Image of the Week: Tuberculosis sanatorium

Some of the most distinctive hospital buildings.

Wellcome Trust Blog

L0074520 Sun therapy at Alton Hospital Credit: Wellcome Library, London. Wellcome Images Child patients lying outside in beds on a terrace outside the Hospital of Alton, Hampshire, in the sun as part of their therapy. Caption reads: Out on the Terrace Photograph 1937 Alton 1908-1929-1937 : the unconventional tribute of an outsider. Lord Mayor Treloar Cripples Hospital and College (Alton, Hampshire, England) Published: 1937] Copyrighted work available under Creative Commons Attribution only licence CC BY 4.0

Every year on 24 March, World TB Day commemorates the day in 1882 that Dr Robert Koch identified the tubercle bacillus as the cause of the disease. Despite advances in modern medicine, TB is still endemic in many parts of the world, causing nearly 1.5 million deaths every year.

Today, TB treatment often involves prolonged use of a combination of antibiotics to reduce the risk of the bacteria becoming resistant. In this photograph taken in 1937, children are undergoing a very different type of treatment, common throughout Europe from the late 19th century.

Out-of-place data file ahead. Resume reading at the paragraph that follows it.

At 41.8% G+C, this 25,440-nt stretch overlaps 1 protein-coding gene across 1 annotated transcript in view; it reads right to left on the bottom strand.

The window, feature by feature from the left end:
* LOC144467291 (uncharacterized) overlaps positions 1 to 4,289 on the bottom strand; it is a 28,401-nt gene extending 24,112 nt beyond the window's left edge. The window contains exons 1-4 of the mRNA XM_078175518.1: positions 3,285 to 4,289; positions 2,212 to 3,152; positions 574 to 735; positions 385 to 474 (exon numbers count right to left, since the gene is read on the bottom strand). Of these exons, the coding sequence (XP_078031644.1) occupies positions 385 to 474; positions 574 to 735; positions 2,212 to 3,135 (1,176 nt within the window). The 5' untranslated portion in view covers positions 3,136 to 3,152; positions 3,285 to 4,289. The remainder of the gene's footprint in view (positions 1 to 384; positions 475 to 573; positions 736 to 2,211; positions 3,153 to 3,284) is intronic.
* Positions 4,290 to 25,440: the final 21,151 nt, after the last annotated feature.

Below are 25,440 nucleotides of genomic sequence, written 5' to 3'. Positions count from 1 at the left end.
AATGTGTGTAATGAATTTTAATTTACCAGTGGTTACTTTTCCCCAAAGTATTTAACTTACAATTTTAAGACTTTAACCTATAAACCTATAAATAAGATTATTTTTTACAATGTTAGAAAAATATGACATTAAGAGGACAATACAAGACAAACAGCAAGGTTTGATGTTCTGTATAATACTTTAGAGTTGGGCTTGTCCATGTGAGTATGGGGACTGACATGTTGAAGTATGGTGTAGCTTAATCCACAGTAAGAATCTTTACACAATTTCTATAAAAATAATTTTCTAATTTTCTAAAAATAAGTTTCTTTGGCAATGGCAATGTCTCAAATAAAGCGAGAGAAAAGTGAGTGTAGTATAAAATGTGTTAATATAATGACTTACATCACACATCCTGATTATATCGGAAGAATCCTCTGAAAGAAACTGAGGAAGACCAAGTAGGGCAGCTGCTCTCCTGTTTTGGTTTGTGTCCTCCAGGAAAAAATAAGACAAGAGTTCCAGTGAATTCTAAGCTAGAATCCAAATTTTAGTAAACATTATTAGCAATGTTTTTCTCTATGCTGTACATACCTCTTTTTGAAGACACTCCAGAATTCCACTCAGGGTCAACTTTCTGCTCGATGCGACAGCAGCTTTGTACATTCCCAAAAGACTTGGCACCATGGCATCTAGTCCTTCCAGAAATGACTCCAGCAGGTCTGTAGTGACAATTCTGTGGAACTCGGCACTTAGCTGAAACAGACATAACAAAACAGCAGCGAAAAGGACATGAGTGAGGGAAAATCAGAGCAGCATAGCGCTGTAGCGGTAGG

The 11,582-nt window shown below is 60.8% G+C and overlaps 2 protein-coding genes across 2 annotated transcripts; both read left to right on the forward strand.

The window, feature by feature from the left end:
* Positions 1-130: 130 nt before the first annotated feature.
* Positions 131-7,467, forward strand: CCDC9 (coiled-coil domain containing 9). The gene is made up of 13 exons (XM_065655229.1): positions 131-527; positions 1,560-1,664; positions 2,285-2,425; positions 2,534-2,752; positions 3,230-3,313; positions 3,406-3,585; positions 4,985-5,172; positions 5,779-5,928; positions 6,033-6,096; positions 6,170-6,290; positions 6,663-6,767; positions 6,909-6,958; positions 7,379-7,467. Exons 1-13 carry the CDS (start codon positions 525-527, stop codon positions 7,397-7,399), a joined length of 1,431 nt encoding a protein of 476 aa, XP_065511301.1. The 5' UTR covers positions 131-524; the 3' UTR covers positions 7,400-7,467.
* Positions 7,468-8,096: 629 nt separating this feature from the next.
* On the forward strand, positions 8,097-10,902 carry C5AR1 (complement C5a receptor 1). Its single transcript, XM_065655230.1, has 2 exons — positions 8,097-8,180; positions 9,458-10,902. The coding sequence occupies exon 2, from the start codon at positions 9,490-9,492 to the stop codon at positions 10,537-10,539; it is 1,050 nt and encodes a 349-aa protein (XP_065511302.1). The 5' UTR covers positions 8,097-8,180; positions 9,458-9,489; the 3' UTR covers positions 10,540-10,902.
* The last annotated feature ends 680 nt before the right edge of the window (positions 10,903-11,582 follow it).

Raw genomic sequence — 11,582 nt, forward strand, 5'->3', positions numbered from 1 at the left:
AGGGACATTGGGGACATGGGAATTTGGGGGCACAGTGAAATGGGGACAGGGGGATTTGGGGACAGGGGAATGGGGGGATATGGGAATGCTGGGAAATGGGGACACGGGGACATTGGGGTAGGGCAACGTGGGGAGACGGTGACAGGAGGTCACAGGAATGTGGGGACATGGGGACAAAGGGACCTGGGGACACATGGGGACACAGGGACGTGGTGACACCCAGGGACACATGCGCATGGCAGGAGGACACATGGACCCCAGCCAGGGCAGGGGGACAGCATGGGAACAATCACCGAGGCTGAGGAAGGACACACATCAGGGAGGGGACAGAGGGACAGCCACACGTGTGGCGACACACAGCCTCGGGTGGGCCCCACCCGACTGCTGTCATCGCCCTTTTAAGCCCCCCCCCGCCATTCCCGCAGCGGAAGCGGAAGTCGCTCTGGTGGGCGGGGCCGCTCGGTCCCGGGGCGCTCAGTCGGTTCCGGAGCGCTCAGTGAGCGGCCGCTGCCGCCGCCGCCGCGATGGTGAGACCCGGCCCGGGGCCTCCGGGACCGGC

Sanatoriums were based on the belief of Hermann Brehmer, a German physician who thought that TB arose due the heart’s inability to irrigate the lungs. He proposed that areas high above sea level, with plentiful fresh air and good nutrition, were the key to curing the disease and established Brehmersche Heilanstalt für Lungenkranke (Brehmersche Sanatorium for Lung…

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About Harriet Richardson

I am an architectural historian, currently a PhD student at the University of Edinburgh, researching post-war hospital buildings in Scotland. From 1991 to 2018 I worked on the Survey of London. During the late 1980s and early 1990s I worked on surveys of hospital architecture in Scotland and England.
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